Orbitz, Expedia and Seven Other Travel Services Pay Denver $18.8 Million in Dispute Over Unpaid Taxes
Tamara Chuang | The Denver Post | December 7, 2017 3:29pm
Dec. 06--Orbitz, Expedia and seven other online travel companies paid the city of Denver $18.8 million to settle a years-old case that claimed that the travel companies didn't charge adequate lodging taxes to customers who booked hotel rooms in the city.
The settlement comes seven months after the Colorado Supreme Court ruled in the city's favor. The City Council gave its first reading Monday night on how the funds will be distributed, with more than half paying legal fees or set aside for the city's new affordable-housing fund. The rest of the money is slated for city tourism efforts. Final council approval is expected next Monday.
"We saw the right outcome of arduous work by the city to ensure that tourism dollars are being invested back into our community. This is a notable ruling nationally as well as locally to ensure we keep our cities great places to experience," Jenna Espinoza, the city's deputy communications director, said in a statement.
Officials from Orbitz and Expedia declined to comment. Others did not respond to requests for comment. The other online travel companies are Priceline, Hotels.com, Hotwire, Cheaptickets.com, Travel Webb LLC, Travelocity and Site59.com.
At issue was the city's lodging tax of 10.75 percent, according to court records. The online hotel companies had charged the tax on the discounted price they paid for hotel rooms -- but not what they ultimately charged travelers.
The city said the tax should have been charged on the price that consumers paid. Denver levied its tax assessment in 2010 asking for $40 million in back taxes over a 10-year period ending in April 2010.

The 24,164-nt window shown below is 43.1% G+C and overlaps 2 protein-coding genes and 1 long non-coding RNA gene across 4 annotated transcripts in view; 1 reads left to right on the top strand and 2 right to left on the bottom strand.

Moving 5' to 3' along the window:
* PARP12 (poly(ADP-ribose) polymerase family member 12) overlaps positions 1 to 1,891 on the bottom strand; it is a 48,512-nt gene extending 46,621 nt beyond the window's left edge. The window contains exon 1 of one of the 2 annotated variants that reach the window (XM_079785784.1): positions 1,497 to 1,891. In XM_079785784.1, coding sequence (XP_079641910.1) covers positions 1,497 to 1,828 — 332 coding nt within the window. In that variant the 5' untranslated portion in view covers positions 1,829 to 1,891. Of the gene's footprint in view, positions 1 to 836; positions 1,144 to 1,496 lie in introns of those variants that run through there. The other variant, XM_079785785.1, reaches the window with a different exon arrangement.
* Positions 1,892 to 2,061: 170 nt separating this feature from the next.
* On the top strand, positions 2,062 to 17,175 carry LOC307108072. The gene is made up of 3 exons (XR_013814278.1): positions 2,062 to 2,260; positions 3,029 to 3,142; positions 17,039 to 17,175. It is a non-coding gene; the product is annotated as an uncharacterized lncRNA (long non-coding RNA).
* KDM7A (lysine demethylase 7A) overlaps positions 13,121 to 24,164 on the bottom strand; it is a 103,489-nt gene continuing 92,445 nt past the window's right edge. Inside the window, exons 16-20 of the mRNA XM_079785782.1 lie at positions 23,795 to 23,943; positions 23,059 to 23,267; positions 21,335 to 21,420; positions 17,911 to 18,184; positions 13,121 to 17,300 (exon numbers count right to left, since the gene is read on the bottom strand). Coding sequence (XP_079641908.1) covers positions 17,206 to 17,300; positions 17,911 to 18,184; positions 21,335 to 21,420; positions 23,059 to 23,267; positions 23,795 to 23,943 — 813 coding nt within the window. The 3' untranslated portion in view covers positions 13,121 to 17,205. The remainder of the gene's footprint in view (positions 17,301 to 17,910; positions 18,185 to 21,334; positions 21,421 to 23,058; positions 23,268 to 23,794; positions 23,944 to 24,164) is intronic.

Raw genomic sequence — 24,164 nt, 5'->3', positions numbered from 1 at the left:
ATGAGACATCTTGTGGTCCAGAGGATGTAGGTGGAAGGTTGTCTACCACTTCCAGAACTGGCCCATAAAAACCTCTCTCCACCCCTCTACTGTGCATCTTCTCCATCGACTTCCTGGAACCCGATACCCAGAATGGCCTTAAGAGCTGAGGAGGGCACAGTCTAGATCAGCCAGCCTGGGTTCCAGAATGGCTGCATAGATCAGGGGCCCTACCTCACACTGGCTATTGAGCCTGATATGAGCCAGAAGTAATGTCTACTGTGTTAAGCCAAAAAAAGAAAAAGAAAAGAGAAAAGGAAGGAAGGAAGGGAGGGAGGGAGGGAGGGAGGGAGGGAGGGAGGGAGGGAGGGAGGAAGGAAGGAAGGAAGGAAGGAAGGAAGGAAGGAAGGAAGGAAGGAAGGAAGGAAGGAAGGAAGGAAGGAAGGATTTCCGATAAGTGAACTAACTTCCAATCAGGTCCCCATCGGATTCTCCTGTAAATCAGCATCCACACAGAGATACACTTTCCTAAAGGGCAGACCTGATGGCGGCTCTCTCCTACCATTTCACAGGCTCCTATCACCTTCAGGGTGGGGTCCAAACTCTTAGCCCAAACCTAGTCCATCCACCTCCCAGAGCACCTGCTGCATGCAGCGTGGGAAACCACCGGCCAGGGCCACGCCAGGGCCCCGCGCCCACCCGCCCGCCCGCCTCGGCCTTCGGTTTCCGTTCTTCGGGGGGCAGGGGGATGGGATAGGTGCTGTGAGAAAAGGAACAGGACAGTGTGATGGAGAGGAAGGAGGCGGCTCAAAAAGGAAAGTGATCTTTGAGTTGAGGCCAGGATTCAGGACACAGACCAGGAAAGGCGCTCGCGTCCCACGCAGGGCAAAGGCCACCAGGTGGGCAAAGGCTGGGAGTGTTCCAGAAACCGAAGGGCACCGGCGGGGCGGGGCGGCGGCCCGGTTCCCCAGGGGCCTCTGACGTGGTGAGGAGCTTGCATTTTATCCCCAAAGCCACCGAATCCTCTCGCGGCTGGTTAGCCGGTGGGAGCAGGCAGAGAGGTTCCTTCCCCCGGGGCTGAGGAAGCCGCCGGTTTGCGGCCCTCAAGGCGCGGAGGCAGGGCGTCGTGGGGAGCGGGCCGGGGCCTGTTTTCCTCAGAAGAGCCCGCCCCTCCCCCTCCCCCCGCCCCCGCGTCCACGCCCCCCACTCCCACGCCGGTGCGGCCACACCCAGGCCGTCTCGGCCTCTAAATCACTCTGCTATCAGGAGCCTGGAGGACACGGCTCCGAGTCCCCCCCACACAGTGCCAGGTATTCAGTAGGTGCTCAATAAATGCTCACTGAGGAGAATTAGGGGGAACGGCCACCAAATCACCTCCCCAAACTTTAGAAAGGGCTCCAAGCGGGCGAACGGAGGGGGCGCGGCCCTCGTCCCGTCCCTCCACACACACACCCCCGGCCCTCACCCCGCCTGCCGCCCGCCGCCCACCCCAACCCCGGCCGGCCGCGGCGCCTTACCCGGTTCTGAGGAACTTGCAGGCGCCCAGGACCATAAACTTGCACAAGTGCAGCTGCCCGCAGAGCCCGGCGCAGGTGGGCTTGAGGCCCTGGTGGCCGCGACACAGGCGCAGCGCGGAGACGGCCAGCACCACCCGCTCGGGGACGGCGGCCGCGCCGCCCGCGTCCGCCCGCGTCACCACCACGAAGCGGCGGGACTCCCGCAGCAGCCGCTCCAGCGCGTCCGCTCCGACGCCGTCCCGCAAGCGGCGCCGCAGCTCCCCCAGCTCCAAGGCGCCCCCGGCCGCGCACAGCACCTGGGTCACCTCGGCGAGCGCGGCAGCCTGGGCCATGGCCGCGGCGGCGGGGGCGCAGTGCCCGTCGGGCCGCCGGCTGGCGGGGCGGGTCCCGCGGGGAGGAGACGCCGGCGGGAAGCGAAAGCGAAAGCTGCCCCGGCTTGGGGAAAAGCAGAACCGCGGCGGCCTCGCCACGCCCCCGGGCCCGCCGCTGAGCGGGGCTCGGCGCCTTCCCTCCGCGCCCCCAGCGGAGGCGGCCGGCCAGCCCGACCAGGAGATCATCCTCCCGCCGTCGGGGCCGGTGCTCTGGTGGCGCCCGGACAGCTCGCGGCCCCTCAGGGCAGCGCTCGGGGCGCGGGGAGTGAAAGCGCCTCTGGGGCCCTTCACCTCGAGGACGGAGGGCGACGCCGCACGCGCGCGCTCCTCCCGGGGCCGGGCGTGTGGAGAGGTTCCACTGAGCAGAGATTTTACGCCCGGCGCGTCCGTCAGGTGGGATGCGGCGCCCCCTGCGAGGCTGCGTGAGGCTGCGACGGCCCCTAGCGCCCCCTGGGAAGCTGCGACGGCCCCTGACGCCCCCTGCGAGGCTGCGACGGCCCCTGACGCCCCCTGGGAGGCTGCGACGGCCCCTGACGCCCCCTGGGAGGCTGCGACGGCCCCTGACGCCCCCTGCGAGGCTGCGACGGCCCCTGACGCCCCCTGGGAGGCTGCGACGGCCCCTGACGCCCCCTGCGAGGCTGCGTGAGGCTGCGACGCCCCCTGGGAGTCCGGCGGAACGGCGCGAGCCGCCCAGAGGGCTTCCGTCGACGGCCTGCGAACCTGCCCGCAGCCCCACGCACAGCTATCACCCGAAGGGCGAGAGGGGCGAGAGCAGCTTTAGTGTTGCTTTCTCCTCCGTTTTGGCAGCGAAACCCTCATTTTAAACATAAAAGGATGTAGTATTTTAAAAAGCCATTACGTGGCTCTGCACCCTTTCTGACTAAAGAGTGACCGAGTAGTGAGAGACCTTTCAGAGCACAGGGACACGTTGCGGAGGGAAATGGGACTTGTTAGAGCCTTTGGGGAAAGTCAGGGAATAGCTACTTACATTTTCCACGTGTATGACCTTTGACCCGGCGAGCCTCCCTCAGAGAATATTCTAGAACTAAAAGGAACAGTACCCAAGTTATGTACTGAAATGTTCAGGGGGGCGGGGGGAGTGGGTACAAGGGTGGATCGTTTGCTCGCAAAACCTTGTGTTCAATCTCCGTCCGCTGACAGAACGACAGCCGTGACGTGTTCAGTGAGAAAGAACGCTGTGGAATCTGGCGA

The travel companies sued in Denver District Court and lost with the judge awarding the city $3.56 million in uncollected lodging taxes with $1.25 million of it assessed against Expedia over a three-year period instead of 10, according to an earlier Denver Post story.
The companies appealed, and the Supreme Court in April ruled in the city's favor but left the length of time up to an appellate court. The parties settled in September, and the city received payment in October, said Denver spokeswoman Courtney Law. The city is not allowed to comment on the settlement, she said.
The $18.8 million is for 10 years and includes tax, penalties and interest, Law said.
The largest portion -- $5.4 million -- will pay legal fees. Another $4.1 million is for the city's affordable-housing fund "because it remains a top priority for the city," according to the city.
That will shore up the $15 million-a-year affordable-housing fund, which draws in money from property taxes and new development-impact fees, while collections of those impact fees lag. The fees, which are assessed on new development projects, took effect Jan. 1, but developers filed a glut of paperwork ahead of that date last December to avoid having to pay them.
The rest of the $18.8 million settlement will support city tourism groups with $3.4 million to Visit Denver, $4.8 million for the new Convention Center capital fund and $1.1 million for the Convention Center or National Western Complex purposes.
The settlement was first reported by Denverite.com.
Denver Post staff writer Jon Murray contributed to this story.